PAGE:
TWO airport workers who smashed their luggage tugs into each other as they played dodgems on an airfield have been fined.
Kris Ralton, 25, and Gary Crawford, 28, were waiting on a plane to unload at Edinburgh Airport when they started messing around on the electric vehicles.
Three fire engines, a police car, an ambulance and three airfield operation vehicles were scrambled after Ralton became injured in one of four collisions in restricted areas of the airport.
The pair were captured on CCTV at Edinburgh Airport driving the Charlatte baggage tugs – which are used to haul luggage to and from airliners – in tight circles chasing each other and colliding just yards away from parked-up planes.
Ralton and Crawford were suspended and sacked following the incident last year.
And at Edinburgh Sheriff Court they were each fined £1,250 after a sheriff found them guilty of dangerous driving under airport byelaws.
The court had earlier heard from a co-worker of the pair who was on duty with them on the night of the crash.
Tamim Brahmi, 23, told how he had been with Ralton and Crawford at around 8pm on February 9, last year.
Mr Brahmi said he was the passenger in a tug which Ralton was driving while Crawford was in another with a fourth colleague.
The two vehicles and four staff, Mr Brahmi said, were summoned to a stand 16 on the airport’s “airside” to await the last plane they were due to deal with that night.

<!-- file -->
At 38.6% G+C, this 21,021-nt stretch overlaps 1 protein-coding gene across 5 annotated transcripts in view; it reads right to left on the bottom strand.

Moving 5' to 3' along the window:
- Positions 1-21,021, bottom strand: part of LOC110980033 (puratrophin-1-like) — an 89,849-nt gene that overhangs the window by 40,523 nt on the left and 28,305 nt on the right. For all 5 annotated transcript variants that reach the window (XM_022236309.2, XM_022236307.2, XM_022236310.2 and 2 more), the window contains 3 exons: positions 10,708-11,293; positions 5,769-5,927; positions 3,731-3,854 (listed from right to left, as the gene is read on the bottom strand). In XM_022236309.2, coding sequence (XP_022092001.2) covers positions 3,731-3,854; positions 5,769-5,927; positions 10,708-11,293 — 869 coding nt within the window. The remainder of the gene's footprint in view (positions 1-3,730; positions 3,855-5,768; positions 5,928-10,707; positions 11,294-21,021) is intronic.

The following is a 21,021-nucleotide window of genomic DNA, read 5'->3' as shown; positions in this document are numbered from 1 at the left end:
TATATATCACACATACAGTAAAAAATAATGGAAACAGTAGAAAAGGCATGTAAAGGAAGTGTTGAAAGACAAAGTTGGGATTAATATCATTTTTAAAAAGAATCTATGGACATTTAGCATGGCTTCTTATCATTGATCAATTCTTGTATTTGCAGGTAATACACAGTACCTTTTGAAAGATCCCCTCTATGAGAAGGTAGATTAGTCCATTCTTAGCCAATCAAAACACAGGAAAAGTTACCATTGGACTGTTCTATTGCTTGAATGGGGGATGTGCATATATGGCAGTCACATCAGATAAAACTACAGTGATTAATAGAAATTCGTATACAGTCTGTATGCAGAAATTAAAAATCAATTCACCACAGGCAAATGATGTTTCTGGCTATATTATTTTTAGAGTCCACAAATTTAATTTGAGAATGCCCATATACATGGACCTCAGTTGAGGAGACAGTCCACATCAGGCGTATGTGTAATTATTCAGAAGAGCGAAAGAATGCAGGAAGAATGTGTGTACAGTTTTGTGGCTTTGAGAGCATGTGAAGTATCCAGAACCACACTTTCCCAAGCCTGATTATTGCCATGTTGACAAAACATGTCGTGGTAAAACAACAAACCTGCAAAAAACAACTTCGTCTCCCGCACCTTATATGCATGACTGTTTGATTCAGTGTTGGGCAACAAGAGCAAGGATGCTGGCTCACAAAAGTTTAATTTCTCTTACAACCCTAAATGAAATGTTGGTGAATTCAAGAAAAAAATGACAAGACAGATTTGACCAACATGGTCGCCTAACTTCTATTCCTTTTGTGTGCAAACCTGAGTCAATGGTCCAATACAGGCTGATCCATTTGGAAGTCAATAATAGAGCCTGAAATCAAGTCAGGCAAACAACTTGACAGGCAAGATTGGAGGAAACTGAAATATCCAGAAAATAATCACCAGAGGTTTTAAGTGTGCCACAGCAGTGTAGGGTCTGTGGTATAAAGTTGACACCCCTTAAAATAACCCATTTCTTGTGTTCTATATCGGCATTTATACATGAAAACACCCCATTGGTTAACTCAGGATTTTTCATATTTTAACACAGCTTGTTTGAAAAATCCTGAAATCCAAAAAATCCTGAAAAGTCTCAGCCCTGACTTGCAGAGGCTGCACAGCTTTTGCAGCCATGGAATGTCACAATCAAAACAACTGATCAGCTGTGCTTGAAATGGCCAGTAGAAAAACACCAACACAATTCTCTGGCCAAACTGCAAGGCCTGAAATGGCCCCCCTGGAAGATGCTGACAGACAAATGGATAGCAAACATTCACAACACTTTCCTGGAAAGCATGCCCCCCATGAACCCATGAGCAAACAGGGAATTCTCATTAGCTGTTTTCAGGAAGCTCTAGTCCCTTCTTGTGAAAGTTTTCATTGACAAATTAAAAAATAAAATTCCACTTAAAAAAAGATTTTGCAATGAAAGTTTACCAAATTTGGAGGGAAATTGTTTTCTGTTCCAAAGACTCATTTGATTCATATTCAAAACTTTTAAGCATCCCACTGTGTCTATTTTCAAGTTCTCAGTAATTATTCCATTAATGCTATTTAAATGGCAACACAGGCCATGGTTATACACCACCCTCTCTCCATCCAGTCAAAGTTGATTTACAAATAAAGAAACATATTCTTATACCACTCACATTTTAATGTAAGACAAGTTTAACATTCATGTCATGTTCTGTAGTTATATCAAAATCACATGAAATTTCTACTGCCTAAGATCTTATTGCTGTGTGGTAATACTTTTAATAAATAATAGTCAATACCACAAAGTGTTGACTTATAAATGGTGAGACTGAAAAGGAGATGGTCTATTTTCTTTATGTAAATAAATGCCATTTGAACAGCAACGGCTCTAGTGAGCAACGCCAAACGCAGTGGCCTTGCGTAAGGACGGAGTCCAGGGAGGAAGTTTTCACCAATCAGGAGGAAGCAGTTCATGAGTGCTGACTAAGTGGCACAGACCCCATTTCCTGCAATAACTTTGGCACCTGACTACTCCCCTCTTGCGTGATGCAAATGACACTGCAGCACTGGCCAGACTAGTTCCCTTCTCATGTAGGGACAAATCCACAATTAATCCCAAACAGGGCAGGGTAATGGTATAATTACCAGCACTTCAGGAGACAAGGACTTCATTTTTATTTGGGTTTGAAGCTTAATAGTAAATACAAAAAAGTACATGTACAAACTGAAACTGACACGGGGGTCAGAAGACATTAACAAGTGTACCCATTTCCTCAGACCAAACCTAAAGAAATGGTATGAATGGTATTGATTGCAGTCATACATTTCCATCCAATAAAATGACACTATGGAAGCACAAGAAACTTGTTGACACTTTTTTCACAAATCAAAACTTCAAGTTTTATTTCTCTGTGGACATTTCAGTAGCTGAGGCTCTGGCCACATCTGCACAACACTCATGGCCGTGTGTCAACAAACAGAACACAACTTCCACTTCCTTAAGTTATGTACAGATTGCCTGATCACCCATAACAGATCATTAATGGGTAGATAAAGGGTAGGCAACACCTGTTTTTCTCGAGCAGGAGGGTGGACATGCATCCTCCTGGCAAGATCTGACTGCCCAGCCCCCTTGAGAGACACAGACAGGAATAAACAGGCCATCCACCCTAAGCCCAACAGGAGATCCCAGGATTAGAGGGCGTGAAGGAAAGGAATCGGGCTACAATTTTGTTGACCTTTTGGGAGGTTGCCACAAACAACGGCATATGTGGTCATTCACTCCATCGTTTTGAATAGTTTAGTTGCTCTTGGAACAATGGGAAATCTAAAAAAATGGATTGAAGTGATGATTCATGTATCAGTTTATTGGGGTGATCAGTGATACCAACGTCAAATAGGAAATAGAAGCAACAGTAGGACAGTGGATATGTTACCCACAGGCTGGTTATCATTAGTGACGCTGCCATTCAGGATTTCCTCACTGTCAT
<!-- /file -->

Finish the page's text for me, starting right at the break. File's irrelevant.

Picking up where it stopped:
But he said Ralton and Crawford began driving the tugs in tight circles to amuse themselves while they waited.
And the pair raced the 15mph vehicles down the airfield, smashing into each other, as they went to collect the baggage holders the vehicles tow.
Sheriff Derrick McIntyre also viewed CCTV images which showed the two vehicles driving side by side down the airfield, with one driving on a green pedestrian walkway, and both colliding with each other.
Sentencing, Sheriff McIntyre said Ralton and Crawford’s driving had “fallen well below the standard expected of a careful driver”.
He said: “There were two incidents, first there was some dodgem type behaviour at Stand 16 involving two tugs and secondly there was the collision between the two tugs.
“In my view the overall driving by both accused constituted dangerous driving.”
Sheriff McIntyre said the area where the crashes had taken place, together with the deliberate collisions which caused Ralton’s injuries had made it clear the driving was dangerous.
Ralton’s solicitor, Gillian Law, said her client had lost his job over the incident and had been forced to take on a less-well paid position as a driver for an Edinburgh firm.
Miss Law said: “He is significantly regretful and said no-one regrets the incident more than he does.
“The behaviour of the accused on that particular occasion in the cold light of day and on CCTV is something that surprised even Mr Ralton himself.”
Crawford was not present in court as he has taken a job on a cruise ship.
But his solicitor, Kenneth McFarlane, said his client had lost a job in which “he saw a future for himself” as a result of the incident.
Sheriff McIntyre fined both men £1,250 each and Ralton – of Cocksfield, Edinburgh – offered to pay at £70 per week.